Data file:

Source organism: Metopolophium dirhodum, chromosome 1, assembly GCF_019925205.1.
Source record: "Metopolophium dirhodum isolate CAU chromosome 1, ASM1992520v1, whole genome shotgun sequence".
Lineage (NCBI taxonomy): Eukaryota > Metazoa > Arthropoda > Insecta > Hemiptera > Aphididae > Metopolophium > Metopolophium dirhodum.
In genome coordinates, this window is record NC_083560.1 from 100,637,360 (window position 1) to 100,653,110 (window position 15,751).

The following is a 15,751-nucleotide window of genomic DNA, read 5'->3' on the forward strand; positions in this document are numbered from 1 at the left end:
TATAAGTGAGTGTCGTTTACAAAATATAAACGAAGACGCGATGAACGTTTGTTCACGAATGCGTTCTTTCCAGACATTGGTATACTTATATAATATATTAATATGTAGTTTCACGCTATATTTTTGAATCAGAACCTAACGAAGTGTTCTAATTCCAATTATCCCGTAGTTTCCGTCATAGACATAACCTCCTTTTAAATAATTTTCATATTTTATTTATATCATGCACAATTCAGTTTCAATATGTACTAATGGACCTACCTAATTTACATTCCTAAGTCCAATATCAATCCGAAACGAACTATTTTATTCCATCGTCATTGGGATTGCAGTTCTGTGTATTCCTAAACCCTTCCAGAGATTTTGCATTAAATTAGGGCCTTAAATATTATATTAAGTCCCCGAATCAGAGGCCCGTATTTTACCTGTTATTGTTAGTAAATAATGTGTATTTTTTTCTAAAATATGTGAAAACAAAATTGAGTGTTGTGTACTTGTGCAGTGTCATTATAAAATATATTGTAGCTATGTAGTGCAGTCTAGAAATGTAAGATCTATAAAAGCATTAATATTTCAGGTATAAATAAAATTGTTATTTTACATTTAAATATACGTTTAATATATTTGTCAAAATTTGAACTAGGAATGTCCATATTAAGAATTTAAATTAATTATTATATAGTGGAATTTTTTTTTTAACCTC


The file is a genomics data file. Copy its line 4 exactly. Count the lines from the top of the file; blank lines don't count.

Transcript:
In genome coordinates, this window is record NC_083560.1 from 100,637,360 (window position 1) to 100,653,110 (window position 15,751).